Conservative Rep. Marjorie Taylor Greene is scrapping the planned launch of her “America First” caucus after receiving blowback from leaders in her own party, despite confirming through a spokesperson on Friday that the caucus would launch.
Nick Dyer, Greene’s spokesperson, told CNN in an email on Saturday afternoon the Georgia Republican is not “launching anything.”
“The Congresswoman wants to make clear that she is not launching anything. This was an early planning proposal and nothing was agreed to or approved,” he said in an email to CNN, referring to a flier promoting the caucus, obtained by Punchbowl News, that used inflammatory rhetoric.
He added that “she didn’t approve that language and has no plans to launch anything.”
This is a reversal from Friday, when her office said she would launch the caucus “very soon.”
“Be on the look out for the release of the America First Caucus platform when it’s announced to the public very soon,” Dyer said in a statement to CNN Friday.
Greene in a series of tweets Saturday afternoon also claimed that the staff-level draft proposal of her “America First” caucus is “from an outside group that I hadn’t read.” She also accused the media of creating “false narratives” and focusing on race to “divide the American people with hate through identity politics.”
Greene suggested in her tweets she plans to move forward with advocating for former President Donald Trump’s America First agenda.
The flier promoting the new caucus calls for a “common respect for uniquely Anglo-Saxon political traditions” and pushes a series of conspiracy theories about election integrity.
The flier also outlined a nativist argument warning that “mass immigration” poses a threat to “the long-term existential future of America as a unique country with a unique culture and a unique identity.”
Congressional caucuses are voluntary groups usually made up of lawmakers seeking to advance certain policy agendas. While the groups operate outside of the formal congressional legislative structure, many have found success influencing debate and amplifying their shared policy prescriptions.
On Friday, amid news reports of the caucus, Dyer complained about the initial draft of the flier being leaked but confirmed to CNN in a statement that plans were in the works to form the group, which he said would be “announced to the public very soon.”
The reversal from her office comes a day after top House Republican Kevin McCarthy indirectly referenced the congresswoman’s new caucus, tweeting, “The Republican Party is the party of Lincoln & the party of more opportunity for all Americans—not nativist dog whistles.”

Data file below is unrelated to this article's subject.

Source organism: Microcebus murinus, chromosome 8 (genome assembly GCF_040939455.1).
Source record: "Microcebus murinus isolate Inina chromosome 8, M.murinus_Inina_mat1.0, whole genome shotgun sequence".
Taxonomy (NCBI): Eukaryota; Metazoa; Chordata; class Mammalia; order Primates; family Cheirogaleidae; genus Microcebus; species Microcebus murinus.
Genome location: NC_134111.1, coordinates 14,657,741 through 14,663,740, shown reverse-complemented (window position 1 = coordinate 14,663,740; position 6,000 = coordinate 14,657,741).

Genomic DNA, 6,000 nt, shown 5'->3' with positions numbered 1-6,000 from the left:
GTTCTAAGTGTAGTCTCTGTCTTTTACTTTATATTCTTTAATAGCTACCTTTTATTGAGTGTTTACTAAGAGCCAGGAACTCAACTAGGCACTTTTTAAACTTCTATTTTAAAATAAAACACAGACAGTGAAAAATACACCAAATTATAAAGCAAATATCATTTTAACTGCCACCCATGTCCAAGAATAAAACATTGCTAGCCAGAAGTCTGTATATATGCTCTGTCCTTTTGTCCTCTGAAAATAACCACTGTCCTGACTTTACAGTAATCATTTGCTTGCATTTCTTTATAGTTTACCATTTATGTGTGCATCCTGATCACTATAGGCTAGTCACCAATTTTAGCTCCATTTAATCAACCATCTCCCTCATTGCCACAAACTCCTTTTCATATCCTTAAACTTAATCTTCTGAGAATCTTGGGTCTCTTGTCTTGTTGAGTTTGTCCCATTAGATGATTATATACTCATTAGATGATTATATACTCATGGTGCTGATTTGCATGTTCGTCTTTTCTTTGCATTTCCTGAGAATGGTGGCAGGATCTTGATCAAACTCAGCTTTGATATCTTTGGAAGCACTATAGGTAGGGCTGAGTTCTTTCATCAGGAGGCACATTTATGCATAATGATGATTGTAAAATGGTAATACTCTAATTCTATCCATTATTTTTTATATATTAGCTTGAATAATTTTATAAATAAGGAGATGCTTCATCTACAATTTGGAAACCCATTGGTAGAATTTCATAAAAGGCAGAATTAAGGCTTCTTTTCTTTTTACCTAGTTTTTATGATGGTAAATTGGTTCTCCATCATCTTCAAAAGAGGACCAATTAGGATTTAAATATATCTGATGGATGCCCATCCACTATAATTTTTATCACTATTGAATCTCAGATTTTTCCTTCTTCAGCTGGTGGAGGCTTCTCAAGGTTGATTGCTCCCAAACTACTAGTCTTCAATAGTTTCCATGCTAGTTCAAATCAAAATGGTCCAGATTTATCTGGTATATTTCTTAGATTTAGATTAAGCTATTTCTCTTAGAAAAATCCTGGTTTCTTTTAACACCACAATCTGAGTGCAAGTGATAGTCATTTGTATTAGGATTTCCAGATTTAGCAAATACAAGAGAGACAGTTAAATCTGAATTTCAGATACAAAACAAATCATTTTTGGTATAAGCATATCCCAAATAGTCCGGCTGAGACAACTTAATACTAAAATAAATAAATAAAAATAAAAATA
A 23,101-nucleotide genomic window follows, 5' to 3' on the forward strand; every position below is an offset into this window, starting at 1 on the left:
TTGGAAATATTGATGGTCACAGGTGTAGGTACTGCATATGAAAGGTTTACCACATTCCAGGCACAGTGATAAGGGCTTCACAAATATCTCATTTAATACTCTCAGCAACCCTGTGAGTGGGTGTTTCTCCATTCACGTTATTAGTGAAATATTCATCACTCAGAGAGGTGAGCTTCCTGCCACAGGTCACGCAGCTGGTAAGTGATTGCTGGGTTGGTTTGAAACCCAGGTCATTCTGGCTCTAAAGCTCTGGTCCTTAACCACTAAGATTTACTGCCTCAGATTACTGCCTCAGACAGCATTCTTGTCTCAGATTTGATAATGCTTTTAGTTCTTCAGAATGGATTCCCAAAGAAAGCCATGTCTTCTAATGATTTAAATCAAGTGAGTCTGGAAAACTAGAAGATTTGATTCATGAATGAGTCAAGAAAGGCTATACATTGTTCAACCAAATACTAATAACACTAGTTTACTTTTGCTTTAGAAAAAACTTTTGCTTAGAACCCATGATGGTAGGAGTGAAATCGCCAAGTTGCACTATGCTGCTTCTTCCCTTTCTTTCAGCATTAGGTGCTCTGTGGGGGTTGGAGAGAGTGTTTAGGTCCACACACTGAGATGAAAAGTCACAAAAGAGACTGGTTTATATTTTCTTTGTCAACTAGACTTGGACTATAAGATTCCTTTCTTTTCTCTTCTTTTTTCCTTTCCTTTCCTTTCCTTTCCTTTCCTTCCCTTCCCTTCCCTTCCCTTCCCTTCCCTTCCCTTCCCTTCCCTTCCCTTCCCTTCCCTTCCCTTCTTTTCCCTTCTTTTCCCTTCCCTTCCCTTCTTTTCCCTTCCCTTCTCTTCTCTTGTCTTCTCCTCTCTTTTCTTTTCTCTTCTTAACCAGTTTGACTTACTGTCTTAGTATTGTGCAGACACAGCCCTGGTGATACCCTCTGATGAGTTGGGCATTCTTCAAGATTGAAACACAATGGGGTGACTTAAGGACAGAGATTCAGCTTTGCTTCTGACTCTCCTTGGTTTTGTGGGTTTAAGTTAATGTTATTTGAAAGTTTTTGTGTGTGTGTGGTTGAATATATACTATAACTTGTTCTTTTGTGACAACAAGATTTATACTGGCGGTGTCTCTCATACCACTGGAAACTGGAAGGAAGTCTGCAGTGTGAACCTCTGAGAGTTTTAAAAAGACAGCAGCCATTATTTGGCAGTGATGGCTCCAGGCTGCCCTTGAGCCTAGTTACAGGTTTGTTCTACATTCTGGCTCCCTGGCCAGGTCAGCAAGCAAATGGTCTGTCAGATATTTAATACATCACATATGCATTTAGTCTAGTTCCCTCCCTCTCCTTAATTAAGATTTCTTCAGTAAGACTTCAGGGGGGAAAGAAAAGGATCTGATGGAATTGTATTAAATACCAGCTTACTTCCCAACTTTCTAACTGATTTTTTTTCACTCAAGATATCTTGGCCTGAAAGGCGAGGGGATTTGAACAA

And GOP conference chair Liz Cheney, the No. 3 House Republican, responded to the reporting about the new caucus from Greene in a tweet.
“Republicans believe in equal opportunity, freedom, and justice for all. We teach our children the values of tolerance, decency and moral courage,” she wrote. “Racism, nativism, and anti-Semitism are evil. History teaches we all have an obligation to confront & reject such malicious hate.”
Embattled GOP Rep. Matt Gaetz of Florida, who is under federal investigation over allegations involving sex trafficking and prostitution, tweeted Friday, “I’m proud to join @mtgreenee in the #AmericaFirst Caucus. We will end wars, stop illegal immigration & promote trade that is fair to American workers. This is just a hit piece from the America Last crowd in Big Media, Big Tech & Big Government.”
Arizona Rep. Paul Gosar, a Republican, denied his involvement in plans to launch an “America First” caucus and wrote in a statement Saturday he will “continue to work on America First issues in the House Freedom Caucus.” Punchbowl News had reported Gosar had been involved with the caucus.
He claimed on Saturday that he first heard of the flier when he read the report by Punchbowl.
GOP Rep. Adam Kinzinger of Illinois said that he was “disgusted” following initial reports of the new caucus, and on Friday said that anyone who joins the caucus should have their committee assignments stripped and be expelled from Republican conference participation.
“While we can’t prevent someone from calling themselves Republican, we can loudly say they don’t belong to us,” he wrote on Twitter.
This story has been updated with additional developments.
CNN’s Ali Main, Veronica Stracqualursi, Annie Grayer, Ryan Nobles and Paul LeBlanc contributed to this report.